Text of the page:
During the journey, youths have been observed to increasingly gain confidence in themselves. They take on opportunities to lead games, speak in front of their peers and practise small talk with adult strangers. The youths also interact and engage with different working professional volunteers who represent a broad range of professions including banking, sales, legal, marketing, technology, HR and the military.

“CFS has been instrumental in facilitating the partnership between CampVision and UBS. We would not have been able to achieve the impact with LEAD without the support of CFS. They have also been helpful in helping us to better understand the youth landscape so we can focus our efforts on the relevant youth population,” said Yeo Suan Wei, Co-founder of CampVision.

LEAD is an affirming, safe and empowering community of youths and professionals who find the courage to be vulnerable in their efforts to be better individuals. The connections that are built through the LEAD journey broaden the youths’ exposure and their world view. These connections also contribute towards the building of social capital between two groups of people who may otherwise not cross paths and be personally impacted by each other. LEAD aims to continue its impactful run by engaging and empowering 70 youths and 70 volunteers each year.

Photos: CampVision

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Stories Of Impact

Empowering Her Dream: International Women’s Forum Singapore Aids Young Fashion Designer’s Success

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Denise Yeo was juggling two part-time jobs while studying full-time for a degree in Fashion Design & Textiles at LASALLE College of the Arts. So, she was overjoyed when she received an education grant from the International Women’s Forum Singapore (IWF). “The money meant I could divert more time to my studies,” says the 23-year-old student.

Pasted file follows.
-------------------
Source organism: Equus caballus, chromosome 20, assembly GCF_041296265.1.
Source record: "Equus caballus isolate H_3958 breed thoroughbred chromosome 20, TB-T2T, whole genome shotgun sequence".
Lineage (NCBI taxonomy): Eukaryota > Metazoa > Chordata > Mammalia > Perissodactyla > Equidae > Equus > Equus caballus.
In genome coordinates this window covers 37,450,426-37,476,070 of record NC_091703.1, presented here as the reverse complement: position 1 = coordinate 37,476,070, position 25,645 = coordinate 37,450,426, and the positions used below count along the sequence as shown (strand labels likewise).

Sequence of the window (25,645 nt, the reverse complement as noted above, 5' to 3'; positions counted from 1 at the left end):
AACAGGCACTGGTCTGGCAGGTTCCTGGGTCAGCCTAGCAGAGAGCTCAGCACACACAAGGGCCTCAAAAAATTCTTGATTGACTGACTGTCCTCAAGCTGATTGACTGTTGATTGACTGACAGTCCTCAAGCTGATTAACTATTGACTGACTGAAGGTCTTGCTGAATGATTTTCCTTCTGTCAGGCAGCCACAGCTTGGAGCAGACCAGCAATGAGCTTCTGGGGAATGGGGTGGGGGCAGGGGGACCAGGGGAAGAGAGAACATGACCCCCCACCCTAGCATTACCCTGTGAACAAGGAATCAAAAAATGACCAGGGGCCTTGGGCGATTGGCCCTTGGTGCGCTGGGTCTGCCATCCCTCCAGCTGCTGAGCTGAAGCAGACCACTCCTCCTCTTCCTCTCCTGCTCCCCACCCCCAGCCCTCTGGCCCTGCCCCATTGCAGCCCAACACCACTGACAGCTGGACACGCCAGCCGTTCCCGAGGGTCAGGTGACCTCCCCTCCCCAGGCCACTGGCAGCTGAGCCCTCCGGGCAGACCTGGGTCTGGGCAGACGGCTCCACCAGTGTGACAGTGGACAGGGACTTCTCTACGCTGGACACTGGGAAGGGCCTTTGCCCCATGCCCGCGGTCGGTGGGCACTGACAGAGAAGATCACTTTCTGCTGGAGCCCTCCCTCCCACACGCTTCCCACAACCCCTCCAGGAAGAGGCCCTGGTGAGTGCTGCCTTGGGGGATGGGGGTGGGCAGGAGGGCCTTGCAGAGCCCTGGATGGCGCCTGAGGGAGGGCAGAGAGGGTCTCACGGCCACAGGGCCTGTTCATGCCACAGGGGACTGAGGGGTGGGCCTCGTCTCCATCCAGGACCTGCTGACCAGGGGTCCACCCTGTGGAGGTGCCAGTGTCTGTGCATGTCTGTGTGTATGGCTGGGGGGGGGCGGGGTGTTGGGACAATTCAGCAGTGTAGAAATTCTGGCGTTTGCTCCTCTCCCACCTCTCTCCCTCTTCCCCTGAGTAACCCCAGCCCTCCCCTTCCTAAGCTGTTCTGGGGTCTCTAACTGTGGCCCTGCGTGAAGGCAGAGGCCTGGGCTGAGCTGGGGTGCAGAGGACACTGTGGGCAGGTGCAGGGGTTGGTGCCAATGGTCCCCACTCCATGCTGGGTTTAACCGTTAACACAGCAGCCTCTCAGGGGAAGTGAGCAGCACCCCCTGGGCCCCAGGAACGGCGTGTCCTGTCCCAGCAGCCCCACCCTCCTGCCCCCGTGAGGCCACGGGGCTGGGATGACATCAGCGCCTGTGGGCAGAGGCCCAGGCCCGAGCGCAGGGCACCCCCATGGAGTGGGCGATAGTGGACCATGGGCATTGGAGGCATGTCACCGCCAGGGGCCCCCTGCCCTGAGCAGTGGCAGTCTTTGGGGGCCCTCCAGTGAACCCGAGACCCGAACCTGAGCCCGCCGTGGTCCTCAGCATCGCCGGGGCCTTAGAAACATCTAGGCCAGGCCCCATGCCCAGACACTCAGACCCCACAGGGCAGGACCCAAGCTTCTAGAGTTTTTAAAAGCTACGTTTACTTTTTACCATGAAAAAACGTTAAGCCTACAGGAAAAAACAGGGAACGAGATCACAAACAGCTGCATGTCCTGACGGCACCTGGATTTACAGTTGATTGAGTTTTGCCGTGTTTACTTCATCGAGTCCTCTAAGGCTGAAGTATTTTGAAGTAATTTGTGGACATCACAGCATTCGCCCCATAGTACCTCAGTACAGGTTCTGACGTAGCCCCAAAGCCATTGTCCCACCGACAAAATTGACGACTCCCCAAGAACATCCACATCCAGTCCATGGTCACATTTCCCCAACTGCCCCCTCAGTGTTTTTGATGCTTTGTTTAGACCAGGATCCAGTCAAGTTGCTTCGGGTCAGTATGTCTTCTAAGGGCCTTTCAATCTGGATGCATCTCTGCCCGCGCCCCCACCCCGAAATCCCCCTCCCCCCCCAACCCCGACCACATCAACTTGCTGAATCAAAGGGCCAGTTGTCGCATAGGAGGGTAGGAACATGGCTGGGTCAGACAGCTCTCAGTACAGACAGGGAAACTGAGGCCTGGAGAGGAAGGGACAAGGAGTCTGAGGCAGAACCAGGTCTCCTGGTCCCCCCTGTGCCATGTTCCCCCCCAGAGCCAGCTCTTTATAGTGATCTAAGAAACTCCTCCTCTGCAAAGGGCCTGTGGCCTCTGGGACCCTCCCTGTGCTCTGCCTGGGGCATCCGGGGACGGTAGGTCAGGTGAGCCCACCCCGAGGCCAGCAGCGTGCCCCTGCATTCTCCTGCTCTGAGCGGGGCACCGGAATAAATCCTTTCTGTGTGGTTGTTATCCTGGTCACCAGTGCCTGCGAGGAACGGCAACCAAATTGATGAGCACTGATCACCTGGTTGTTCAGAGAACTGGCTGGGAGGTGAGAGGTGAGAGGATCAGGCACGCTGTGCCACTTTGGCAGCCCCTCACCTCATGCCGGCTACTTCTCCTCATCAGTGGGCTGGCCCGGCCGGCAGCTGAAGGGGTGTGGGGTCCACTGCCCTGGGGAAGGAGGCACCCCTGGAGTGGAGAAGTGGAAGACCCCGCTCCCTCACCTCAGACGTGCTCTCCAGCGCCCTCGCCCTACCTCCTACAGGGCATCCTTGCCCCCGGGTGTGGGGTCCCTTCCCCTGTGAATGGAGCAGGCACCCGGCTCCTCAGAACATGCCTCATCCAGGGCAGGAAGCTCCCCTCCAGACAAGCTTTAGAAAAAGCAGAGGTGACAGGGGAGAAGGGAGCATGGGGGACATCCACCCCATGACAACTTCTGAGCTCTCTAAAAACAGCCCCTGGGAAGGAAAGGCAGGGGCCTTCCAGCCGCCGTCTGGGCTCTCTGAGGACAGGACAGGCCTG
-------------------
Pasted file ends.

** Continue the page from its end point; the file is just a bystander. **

Funding her degree has been a struggle. Her father is disabled in both legs and cannot work. Her mother works in a restaurant and Denise’s elder sister, who looks after their father, had to take out a loan from her Central Provident Fund savings to help Denise pay for her tuition fees.

The $4,500 IWF grant has let her cut back on her working hours in her crucial final year. It also helped fund her graduation project – a collection of six looks inspired by the whimsical, playful nature of clowns – which is critical to building a career in fashion. “Fashion involves a lot of money and time,” says Denise, who graduates in April 2023. The financial security allowed her to devote more time to designing her collection and invest in better quality fabric and trimmings.

Denise is already crafting a name as a designer to watch. In 2021, the articulate and talented young lady won the Men’s Folio Designer of the Year competition. She plans to start a brand of her own and pursue a master’s degree and a PhD. Grateful for how the IWF grant positively impacted her, Denise hopes more philanthropic support can be extended to students in the creative arts.